In today’s Los Angeles Times is an interview by Patt Morrison with Daniel G. Newman. Newman is co-founder and president of a Bay Area-based organization called MapLight. This is an article that is well worth a read and a share or twelve:
MapLight’s database looks at big industries and big interests, their elected beneficiaries and their votes. “There’s a river of money that affects everything in politics, and candidates and donors don’t talk about it, so it’s left to MapLight and other groups to expose it,” Newman says.
Nice to know there are groups like Newman’s around to try to deal with the influence of Big Money on our elections. Here a a few excerpts to tease you into linking over to the whole piece:
The Supreme Court Citizens United decision said transparency was important, and supported the right of government to make political money transparent, but the decision interacted with existing law to create loopholes that allow dark money groups. So now it’s possible for wealthy individuals or corporations or other groups to spend an unlimited amount to influence politics, and do it in secret.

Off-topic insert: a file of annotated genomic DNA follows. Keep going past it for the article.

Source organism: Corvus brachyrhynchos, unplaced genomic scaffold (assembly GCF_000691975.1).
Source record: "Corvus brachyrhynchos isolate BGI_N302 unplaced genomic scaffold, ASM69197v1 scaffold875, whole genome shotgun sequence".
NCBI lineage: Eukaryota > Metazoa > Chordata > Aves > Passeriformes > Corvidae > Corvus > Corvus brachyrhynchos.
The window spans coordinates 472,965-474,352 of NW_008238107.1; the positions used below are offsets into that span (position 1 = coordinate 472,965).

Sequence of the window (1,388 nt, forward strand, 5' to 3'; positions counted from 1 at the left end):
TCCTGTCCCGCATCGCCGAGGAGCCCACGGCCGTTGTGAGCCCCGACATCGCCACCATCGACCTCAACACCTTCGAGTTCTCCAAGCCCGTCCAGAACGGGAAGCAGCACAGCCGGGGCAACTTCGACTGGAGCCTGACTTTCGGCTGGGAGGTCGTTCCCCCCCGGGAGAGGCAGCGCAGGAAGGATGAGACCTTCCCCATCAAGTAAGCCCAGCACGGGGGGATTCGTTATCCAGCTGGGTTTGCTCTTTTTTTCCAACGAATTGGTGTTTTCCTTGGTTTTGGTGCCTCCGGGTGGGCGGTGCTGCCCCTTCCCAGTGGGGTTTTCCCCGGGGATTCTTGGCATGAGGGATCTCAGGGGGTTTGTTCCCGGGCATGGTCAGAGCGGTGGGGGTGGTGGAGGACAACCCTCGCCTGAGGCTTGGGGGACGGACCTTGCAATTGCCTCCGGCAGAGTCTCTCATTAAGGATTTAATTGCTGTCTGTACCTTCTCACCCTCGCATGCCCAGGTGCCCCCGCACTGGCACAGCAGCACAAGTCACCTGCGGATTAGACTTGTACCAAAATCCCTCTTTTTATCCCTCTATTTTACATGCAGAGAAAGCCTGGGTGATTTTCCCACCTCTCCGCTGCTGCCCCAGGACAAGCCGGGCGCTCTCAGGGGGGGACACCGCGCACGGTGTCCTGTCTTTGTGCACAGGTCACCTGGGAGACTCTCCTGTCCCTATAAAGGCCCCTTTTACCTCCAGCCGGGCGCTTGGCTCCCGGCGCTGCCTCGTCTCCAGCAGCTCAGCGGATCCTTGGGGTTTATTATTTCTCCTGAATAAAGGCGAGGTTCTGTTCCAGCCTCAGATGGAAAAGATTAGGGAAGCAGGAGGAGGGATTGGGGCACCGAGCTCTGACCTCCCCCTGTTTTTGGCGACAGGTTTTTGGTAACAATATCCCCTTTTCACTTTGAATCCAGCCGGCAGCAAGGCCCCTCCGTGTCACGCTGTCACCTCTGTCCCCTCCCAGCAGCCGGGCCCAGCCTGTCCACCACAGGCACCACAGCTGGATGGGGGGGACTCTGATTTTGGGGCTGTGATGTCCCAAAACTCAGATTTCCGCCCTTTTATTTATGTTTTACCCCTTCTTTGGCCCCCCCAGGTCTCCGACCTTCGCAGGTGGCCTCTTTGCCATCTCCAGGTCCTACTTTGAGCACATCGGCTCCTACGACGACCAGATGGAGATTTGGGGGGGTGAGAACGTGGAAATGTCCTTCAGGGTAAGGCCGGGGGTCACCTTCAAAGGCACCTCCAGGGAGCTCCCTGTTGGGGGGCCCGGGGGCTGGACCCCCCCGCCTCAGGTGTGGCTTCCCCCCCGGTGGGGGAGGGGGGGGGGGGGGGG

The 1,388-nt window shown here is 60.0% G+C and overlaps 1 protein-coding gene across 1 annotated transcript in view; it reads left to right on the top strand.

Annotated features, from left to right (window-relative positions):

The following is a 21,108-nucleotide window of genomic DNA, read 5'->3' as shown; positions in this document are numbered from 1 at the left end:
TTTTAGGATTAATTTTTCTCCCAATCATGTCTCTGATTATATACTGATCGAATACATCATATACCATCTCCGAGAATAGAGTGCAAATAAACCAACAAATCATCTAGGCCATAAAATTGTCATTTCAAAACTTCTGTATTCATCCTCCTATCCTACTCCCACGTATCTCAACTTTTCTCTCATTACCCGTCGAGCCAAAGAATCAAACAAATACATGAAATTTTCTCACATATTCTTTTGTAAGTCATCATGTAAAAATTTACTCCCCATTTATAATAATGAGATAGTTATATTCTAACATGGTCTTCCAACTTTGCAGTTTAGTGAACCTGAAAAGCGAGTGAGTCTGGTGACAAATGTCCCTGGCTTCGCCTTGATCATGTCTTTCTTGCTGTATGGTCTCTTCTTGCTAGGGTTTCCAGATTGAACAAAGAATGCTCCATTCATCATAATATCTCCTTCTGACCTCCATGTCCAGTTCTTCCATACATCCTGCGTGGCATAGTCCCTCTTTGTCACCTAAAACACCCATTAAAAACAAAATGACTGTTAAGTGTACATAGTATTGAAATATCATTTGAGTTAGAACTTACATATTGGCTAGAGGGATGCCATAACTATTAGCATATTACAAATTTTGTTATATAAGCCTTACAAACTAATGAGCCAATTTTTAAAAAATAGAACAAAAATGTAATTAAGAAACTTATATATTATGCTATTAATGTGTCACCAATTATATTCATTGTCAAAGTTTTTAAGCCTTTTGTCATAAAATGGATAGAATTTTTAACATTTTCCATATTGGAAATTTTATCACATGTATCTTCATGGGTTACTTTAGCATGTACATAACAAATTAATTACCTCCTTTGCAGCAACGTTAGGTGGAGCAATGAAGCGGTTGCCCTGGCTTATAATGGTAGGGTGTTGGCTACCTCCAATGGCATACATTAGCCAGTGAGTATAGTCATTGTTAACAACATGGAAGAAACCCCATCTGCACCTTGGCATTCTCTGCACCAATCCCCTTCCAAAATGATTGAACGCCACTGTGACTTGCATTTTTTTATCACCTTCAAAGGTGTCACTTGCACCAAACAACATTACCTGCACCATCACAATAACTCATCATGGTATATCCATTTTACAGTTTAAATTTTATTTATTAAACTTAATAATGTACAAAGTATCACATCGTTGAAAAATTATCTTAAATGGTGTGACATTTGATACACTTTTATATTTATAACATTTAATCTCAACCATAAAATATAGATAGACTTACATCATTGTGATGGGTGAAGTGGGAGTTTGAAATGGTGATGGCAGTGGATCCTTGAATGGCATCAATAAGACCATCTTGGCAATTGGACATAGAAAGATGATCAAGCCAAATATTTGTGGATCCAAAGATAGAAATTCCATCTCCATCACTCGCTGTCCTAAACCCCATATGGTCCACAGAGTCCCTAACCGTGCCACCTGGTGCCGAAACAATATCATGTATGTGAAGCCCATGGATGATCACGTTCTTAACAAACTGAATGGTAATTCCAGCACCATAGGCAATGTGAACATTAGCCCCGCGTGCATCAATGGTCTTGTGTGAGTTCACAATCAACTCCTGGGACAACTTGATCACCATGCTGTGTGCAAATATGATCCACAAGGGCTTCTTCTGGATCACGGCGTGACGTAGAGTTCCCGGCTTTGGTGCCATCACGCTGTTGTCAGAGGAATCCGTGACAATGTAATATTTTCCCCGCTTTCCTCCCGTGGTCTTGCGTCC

One indication of how broken our democracy is is that dark money could be ended by having transparent contributions. The authority already exists for the Federal Election Commission to simply compel disclosure, but the institution, due in part to lack of action by President Obama, is not functional. Or Congress could pass a law, but no one has acted. No branch of government has affirmatively chosen to have secret political contributions, yet we have them.
Newman goes on to say that Citizens United is “a magnification of the broken system where industries and interest groups have oversized weight — a whole new level of corruption of the system, but the same basic dynamics that were there before.” Bingo.
When you learn your lawmaker received a $2,000 check from an oil company five days before voting to implement a tax break for that oil company, it’s not complicated, it’s not mystical, it’s bribery that happens to be legal.